Closing The Gap On Clinical Translation Of Cell-Based Therapies: Efficacious Stem Cell Therapy Without The Need For Cell Culture
Alexandra O. Luby, MS, Jessie M. Hoxie, BS, Gina N. Sacks, MD, Lauren Buchman, Lauren Patrick, Kevin M. Urlaub, BS, Jeremy V. Lynn, BS, Noah S. Nelson, MPH, Alexis Donneys, MD, Steven R. Buchman, MD.
University of Michigan, Ann Arbor, MI, USA.
PURPOSE: Adipose-derived stems cells (ASCs) have demonstrated promise across many areas of regenerative medicine, including bone tissue engineering. One major barrier to clinical translation and broad application of these therapeutics is current protocols which require the use of laboratory cell culture and onerous enzymatic digestion to produce stem cell rich product. A process of minimal manipulation by which stem cells can be used clinically without the intermediate step of cell culture has been the holy grail of bench to bedside tissue engineers. Therefore, the purpose of this study was to develop a clinically translatable technique for intra-operative harvest, isolation, and implantation of ASCs with the primary aim of enhancing bone healing at irradiated fracture sites.
METHODS: Male Lewis rats (n=36) were divided into groups: Fracture (Control), Radiation with Fracture (XRT), and Radiation with Fracture and ASC implantation (ASC). Experimental groups received 35Gy of radiation, and all groups underwent mandibular osteotomy and external fixation. Adipose tissue was harvested from the inguinal fat pads of donor animals. Tissue was minced, loaded into syringes, and serially processed using Tulip Sizing Transfers (2.4 mm, 1.4 mm, 1.2 mm). Serial filtration (800 micron, 400 micron) and centrifugation was performed. While the resultant oil and aqueous layers were discarded, the cell pellet was collected for immediate implantation at the osteotomy site. Animals were sacrificed on post-operative day 40. Gross pathology and MicroCT analysis were utilized to determine union rates and the quality of the bone formed at the osteotomy site.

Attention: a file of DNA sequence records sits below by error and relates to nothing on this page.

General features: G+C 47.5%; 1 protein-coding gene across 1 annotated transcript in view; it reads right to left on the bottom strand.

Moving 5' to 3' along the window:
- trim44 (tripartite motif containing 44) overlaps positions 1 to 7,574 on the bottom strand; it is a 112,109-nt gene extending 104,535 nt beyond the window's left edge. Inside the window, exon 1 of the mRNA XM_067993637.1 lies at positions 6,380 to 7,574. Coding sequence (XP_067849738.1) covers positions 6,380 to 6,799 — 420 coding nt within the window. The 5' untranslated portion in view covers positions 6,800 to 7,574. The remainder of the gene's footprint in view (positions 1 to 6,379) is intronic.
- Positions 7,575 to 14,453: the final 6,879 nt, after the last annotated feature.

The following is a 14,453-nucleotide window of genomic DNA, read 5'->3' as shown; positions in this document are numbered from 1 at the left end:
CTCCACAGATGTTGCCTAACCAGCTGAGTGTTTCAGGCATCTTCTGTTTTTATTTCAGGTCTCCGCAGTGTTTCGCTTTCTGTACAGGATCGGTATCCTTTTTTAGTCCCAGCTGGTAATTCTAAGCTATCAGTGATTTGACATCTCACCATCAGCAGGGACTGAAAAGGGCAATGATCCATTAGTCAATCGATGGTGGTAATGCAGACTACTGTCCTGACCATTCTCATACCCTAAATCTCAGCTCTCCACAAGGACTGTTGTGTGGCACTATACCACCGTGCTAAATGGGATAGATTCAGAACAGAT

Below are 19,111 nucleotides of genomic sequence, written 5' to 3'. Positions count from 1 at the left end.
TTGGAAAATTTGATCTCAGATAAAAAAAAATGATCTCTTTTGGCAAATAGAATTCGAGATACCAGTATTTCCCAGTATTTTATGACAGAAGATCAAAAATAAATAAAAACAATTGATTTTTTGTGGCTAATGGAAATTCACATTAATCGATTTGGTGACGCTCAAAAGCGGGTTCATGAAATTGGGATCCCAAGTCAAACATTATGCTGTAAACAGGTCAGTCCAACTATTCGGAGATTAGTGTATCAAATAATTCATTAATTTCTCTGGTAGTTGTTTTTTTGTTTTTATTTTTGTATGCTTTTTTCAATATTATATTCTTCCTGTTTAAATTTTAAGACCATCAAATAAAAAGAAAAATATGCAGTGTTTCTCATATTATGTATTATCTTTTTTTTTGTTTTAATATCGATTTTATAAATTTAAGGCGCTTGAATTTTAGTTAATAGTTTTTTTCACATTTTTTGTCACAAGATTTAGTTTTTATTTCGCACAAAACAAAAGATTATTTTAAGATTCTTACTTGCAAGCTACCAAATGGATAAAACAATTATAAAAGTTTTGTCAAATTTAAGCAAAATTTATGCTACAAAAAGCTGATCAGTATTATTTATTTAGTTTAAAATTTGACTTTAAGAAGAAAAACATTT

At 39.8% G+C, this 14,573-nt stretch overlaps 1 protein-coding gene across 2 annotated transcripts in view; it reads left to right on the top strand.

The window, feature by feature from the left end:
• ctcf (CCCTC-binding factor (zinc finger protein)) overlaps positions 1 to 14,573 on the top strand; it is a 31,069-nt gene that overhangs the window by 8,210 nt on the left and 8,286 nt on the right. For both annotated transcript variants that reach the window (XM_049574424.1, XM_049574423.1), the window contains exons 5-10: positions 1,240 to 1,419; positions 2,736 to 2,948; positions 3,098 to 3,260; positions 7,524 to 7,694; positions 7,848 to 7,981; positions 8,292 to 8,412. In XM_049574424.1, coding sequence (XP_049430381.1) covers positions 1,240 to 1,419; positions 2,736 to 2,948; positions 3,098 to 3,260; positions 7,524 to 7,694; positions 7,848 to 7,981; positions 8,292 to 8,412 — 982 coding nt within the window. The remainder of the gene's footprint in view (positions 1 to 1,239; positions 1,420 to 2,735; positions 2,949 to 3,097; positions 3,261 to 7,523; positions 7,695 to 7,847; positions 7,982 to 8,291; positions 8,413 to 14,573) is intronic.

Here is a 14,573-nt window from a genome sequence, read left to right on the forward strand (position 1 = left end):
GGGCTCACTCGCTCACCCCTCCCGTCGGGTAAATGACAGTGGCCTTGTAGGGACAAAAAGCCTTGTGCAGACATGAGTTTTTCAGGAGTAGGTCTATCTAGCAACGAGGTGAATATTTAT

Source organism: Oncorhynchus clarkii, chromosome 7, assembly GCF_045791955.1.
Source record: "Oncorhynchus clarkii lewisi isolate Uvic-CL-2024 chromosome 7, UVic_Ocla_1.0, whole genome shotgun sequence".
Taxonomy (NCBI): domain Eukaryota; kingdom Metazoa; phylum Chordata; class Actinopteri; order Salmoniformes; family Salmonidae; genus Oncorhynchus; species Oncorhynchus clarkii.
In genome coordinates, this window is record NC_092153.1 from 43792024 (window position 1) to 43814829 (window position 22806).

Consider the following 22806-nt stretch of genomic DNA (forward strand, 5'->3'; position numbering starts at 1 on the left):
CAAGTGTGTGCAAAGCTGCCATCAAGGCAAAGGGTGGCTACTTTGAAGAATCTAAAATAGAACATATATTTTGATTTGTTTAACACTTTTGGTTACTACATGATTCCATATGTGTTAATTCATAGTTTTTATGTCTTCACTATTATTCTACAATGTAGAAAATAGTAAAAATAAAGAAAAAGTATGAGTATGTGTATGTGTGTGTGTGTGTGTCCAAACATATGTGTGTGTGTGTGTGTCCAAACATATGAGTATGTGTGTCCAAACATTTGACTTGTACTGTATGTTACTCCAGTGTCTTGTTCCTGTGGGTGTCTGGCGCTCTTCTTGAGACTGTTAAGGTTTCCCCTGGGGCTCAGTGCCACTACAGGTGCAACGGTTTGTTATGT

RESULTS: Immediate implantation of mechanically processed ASCs significantly increased union rates compared to XRT alone (79% vs. 20%). Additionally, MicroCT analysis demonstrated high quality new bone formation in irradiated fractures treated with ASCs compared to the control based on bone mineral density (666.2 ± 32.0 vs. 312.2 ± 51.7; p=0.000) and bone volume fraction (0.744 ± 0.072 vs. 0.350 ± 0.041; p=0.000). In fact, implantation of ASCs into irradiated fracture sites resulted in bone quality similar to the bone formed at non-irradiated fracture sites, as there was no significant difference found between groups (BMD: 666.2 ± 32.0 vs. 710.3 ± 38.0; p=0.39, BVF: 0.744 ± 0.072 vs. 0.803 ± 0.04; p=0.30).
CONCLUSION: Adipose-derived stem cells demonstrate great potential in bone tissue engineering, including use in irradiated fracture healing. Clinical translation of these cell-based therapeutics remains limited, however, due to current protocols requiring separate laboratory processing and cell culture. In this study, we developed a novel approach that eliminates laboratory dependent techniques and instead, utilizes mechanical methods that would enable intra-operative ASC harvest, isolation, and immediate implantation. The results of this study are incredibly promising for the long-awaited translation of cell-based therapeutics into the clinical arena.
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